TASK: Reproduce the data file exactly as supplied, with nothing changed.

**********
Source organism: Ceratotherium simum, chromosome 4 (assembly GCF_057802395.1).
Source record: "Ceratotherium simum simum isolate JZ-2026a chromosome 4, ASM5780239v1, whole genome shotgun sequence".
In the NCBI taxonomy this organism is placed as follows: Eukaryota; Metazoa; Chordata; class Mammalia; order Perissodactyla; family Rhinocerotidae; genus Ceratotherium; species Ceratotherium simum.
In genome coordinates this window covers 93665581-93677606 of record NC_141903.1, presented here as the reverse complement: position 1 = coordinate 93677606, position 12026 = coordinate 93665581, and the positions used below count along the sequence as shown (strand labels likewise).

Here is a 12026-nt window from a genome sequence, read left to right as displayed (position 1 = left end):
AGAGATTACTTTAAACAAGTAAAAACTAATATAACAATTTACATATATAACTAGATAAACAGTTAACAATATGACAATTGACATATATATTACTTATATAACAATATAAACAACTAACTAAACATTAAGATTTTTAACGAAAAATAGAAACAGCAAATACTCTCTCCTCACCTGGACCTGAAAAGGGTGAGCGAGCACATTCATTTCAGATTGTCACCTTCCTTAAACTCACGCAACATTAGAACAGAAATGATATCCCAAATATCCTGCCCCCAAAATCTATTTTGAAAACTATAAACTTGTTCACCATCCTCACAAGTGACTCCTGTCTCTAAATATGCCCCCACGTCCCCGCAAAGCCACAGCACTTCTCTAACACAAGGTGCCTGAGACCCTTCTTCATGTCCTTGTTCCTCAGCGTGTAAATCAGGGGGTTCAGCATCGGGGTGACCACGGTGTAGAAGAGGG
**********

Source organism: Ceratotherium simum, chromosome 4 (assembly GCF_057802395.1).
Source record: "Ceratotherium simum simum isolate JZ-2026a chromosome 4, ASM5780239v1, whole genome shotgun sequence".
In the NCBI taxonomy this organism is placed as follows: Eukaryota; Metazoa; Chordata; class Mammalia; order Perissodactyla; family Rhinocerotidae; genus Ceratotherium; species Ceratotherium simum.
In genome coordinates this window covers 93665581-93677606 of record NC_141903.1, presented here as the reverse complement: position 1 = coordinate 93677606, position 12026 = coordinate 93665581, and the positions used below count along the sequence as shown (strand labels likewise).

Here is a 12026-nt window from a genome sequence, read left to right as displayed (position 1 = left end):
AGAGATTACTTTAAACAAGTAAAAACTAATATAACAATTTACATATATAACTAGATAAACAGTTAACAATATGACAATTGACATATATATTACTTATATAACAATATAAACAACTAACTAAACATTAAGATTTTTAACGAAAAATAGAAACAGCAAATACTCTCTCCTCACCTGGACCTGAAAAGGGTGAGCGAGCACATTCATTTCAGATTGTCACCTTCCTTAAACTCACGCAACATTAGAACAGAAATGATATCCCAAATATCCTGCCCCCAAAATCTATTTTGAAAACTATAAACTTGTTCACCATCCTCACAAGTGACTCCTGTCTCTAAATATGCCCCCACGTCCCCGCAAAGCCACAGCACTTCTCTAACACAAGGTGCCTGAGACCCTTCTTCATGTCCTTGTTCCTCAGCGTGTAAATCAGGGGGTTCAGCATCGGGGTGACCACGGTGTAGAAGAGGG